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Publication numberUS5474523 A
Publication typeGrant
Application numberUS 08/408,131
Publication dateDec 12, 1995
Filing dateMar 21, 1995
Priority dateMay 28, 1993
Fee statusPaid
Publication number08408131, 408131, US 5474523 A, US 5474523A, US-A-5474523, US5474523 A, US5474523A
InventorsJohn J. Miller
Original AssigneeBoston Brace International, Inc.
Export CitationBiBTeX, EndNote, RefMan
External Links: USPTO, USPTO Assignment, Espacenet
Body brace
US 5474523 A
Abstract
A hard body brace for treating scoliosis in a patient while preventing hypokyphosis in the patient's thoracic spine. As preferably envisioned by the present invention, the hard body brace may be fabricated by the manufacturer as an unfinished brace and may then be finished on site by an orthotist to meet the exact size and shape of the intended wearer. In a preferred embodiment, the unfinished hard body brace comprises a shell shaped to surround the torso of a person in such a way as to correct scoliosis, the shell having an outer layer of hard plastic material and an inner layer of compressible plastic material bonded to the outer layer. The shell is preferably made from a single section and has a vertically extending split portion. To prevent hypokyphosis, the shell is shaped to define a kyphotic angle in the thoracic spine of approximately 20 to 25 degrees. The shell may additionally be shaped to define a lordotic angle in the lumbar spine of approximately 15 degrees to make the brace more comfortable to the wearer.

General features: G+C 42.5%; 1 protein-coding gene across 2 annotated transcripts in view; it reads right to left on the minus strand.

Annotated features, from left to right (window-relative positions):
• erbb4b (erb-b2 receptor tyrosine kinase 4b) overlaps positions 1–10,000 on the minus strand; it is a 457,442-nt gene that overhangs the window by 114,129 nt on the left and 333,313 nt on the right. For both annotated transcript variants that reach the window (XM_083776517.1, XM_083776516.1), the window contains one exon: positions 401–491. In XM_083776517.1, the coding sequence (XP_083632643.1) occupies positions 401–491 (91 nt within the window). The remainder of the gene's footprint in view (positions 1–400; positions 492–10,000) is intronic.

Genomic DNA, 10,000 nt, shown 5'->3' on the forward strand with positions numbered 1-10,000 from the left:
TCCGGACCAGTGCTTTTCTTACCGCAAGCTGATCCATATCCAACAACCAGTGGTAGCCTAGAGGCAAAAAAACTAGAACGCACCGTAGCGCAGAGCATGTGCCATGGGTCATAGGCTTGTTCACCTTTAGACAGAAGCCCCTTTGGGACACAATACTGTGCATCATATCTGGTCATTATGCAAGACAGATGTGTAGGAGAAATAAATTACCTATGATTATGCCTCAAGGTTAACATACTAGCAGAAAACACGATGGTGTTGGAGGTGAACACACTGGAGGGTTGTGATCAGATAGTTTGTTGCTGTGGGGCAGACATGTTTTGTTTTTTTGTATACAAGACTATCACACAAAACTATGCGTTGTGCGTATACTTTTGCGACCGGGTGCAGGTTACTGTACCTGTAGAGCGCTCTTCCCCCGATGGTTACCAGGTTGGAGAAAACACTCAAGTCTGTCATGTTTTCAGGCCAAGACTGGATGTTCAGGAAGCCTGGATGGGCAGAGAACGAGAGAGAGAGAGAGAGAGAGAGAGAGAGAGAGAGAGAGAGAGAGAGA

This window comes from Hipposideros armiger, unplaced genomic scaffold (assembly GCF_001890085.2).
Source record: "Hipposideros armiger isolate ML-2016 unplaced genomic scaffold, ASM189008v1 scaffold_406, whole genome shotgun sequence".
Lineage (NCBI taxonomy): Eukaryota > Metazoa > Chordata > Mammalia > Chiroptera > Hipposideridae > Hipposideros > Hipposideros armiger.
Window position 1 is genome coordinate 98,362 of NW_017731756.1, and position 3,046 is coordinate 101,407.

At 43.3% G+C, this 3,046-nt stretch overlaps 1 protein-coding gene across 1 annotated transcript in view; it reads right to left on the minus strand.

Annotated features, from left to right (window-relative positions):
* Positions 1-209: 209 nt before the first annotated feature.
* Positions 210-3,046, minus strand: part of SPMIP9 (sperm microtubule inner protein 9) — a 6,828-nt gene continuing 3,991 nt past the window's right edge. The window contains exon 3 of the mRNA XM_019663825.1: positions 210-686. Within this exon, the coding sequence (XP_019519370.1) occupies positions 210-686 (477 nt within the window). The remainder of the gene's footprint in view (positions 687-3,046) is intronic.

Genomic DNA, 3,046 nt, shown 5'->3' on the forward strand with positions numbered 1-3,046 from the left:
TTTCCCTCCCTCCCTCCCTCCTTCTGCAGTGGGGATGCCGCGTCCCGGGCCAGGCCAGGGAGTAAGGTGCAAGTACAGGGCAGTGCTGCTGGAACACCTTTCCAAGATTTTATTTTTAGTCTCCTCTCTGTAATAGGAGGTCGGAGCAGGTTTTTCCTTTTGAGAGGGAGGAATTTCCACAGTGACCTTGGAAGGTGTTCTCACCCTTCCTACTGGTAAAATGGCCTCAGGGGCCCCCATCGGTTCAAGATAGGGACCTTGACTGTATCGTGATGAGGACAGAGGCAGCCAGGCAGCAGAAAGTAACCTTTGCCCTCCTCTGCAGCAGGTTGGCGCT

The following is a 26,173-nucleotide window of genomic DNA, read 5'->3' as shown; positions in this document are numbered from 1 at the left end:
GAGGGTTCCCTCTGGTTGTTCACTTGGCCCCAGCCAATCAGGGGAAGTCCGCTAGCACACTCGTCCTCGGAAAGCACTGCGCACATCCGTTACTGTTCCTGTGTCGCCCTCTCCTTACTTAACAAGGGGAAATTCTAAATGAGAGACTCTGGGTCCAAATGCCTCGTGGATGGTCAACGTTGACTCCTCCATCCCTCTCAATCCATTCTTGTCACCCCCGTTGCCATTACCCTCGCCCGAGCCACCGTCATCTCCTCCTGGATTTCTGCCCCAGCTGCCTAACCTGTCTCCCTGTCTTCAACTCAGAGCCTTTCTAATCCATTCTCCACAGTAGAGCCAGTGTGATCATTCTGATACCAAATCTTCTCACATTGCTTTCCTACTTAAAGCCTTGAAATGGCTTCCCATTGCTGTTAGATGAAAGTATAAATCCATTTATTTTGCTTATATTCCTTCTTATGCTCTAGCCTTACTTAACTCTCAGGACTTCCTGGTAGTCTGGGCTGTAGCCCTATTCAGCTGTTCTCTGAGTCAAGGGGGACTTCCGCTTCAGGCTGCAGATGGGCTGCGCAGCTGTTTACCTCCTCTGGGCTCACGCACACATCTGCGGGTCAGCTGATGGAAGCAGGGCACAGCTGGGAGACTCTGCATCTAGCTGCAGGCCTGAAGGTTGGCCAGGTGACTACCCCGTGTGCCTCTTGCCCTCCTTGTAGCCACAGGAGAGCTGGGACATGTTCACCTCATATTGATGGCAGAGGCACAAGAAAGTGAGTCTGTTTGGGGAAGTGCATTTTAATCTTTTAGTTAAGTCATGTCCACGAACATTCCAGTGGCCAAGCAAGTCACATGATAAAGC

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Claims(10)
What is claimed is:
1. A body brace comprising a shell, said shell comprising one or more sections sized and shaped to surround the torso of a person and defining a kyphotic angle of approximately 20 to 25 degrees as measured between the respective perpendiculars to the first and twelfth thoracic vertebrae.
2. The body brace as claimed in claim 1 wherein said shell comprises an outer layer of a hard substantially rigid plastic material and an inner layer of a soft compressible plastic material bonded to said outer layer.
3. The body brace as claimed in claim 2 wherein said shell is made from a single section, said inner and outer layers of said shell defining a vertical split in the posterior portion of said shell.
4. The body brace as claimed in claim 1 wherein said shell is further shaped to define a lordotic angle of approximately 15 degrees in the lumbar spine.
5. A finished body brace for engaging the torso of a person for orthopedic purposes, said finished body brace comprising:
a) a shell made up of one or more sections, said shell being sized and shaped to surround the torso of a person on whom the brace is to be worn and defining (i) a kyphotic angle of approximately 20 to 25 degrees as measured between the respective perpendiculars to the first and twelfth thoracic vertebrae and (ii) a split portion; and
b) one or more fasteners secured to said split portion of said shell.
6. The finished body brace as claimed in claim 5 wherein said split portion extends vertically in the posterior of said shell.
7. The finished body brace as claimed in claim 5 wherein said shell is made from a single section having an outer layer of a hard substantially rigid plastic material and an inner layer of a soft compressible plastic material bonded to said outer layer.
8. The finished body brace as claimed in claim 5 wherein said shell is also shaped to define a lordotic angle of approximately 15 degrees in the lumbar spine.
9. The body brace as claimed in claim 1 wherein said kyphotic angle is 20 degrees.
10. The finished body brace as claimed in claim 5 wherein said kyphotic angle is 20 degrees.
Description

This is a continuation of application Ser. No. 08/070,711, filed May 28, 1993, now abandoned.

The present invention relates generally to body braces and more particularly to a new and improved body brace.

Body braces are well-known in the art and have been used in the past for correcting various abnormalities or deformities of the spine and/or for providing support.